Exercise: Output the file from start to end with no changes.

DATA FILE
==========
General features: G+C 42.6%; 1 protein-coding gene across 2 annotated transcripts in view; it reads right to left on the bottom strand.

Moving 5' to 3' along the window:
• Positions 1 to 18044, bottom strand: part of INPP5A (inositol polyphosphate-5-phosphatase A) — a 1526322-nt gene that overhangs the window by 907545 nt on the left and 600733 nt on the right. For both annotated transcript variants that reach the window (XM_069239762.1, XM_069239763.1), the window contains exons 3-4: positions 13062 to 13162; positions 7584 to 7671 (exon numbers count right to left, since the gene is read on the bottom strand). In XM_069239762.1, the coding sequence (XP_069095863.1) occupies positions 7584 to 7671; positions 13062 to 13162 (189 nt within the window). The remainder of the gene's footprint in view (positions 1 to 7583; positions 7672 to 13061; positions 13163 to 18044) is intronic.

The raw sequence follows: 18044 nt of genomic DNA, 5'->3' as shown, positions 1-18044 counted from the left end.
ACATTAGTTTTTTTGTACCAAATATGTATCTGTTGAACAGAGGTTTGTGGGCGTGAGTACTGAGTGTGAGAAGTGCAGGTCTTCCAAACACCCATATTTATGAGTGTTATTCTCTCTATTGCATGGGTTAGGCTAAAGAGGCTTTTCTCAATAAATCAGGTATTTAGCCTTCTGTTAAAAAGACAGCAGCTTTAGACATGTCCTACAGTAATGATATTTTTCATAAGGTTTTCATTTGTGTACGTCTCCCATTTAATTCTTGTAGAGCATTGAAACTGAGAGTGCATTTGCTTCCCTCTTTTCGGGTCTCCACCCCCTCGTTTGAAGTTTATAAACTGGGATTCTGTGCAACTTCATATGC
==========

General features: G+C 42.6%; 1 protein-coding gene across 2 annotated transcripts in view; it reads right to left on the bottom strand.

Moving 5' to 3' along the window:
• Positions 1 to 18044, bottom strand: part of INPP5A (inositol polyphosphate-5-phosphatase A) — a 1526322-nt gene that overhangs the window by 907545 nt on the left and 600733 nt on the right. For both annotated transcript variants that reach the window (XM_069239762.1, XM_069239763.1), the window contains exons 3-4: positions 13062 to 13162; positions 7584 to 7671 (exon numbers count right to left, since the gene is read on the bottom strand). In XM_069239762.1, the coding sequence (XP_069095863.1) occupies positions 7584 to 7671; positions 13062 to 13162 (189 nt within the window). The remainder of the gene's footprint in view (positions 1 to 7583; positions 7672 to 13061; positions 13163 to 18044) is intronic.

The raw sequence follows: 18044 nt of genomic DNA, 5'->3' as shown, positions 1-18044 counted from the left end.
ACATTAGTTTTTTTGTACCAAATATGTATCTGTTGAACAGAGGTTTGTGGGCGTGAGTACTGAGTGTGAGAAGTGCAGGTCTTCCAAACACCCATATTTATGAGTGTTATTCTCTCTATTGCATGGGTTAGGCTAAAGAGGCTTTTCTCAATAAATCAGGTATTTAGCCTTCTGTTAAAAAGACAGCAGCTTTAGACATGTCCTACAGTAATGATATTTTTCATAAGGTTTTCATTTGTGTACGTCTCCCATTTAATTCTTGTAGAGCATTGAAACTGAGAGTGCATTTGCTTCCCTCTTTTCGGGTCTCCACCCCCTCGTTTGAAGTTTATAAACTGGGATTCTGTGCAACTTCATATGC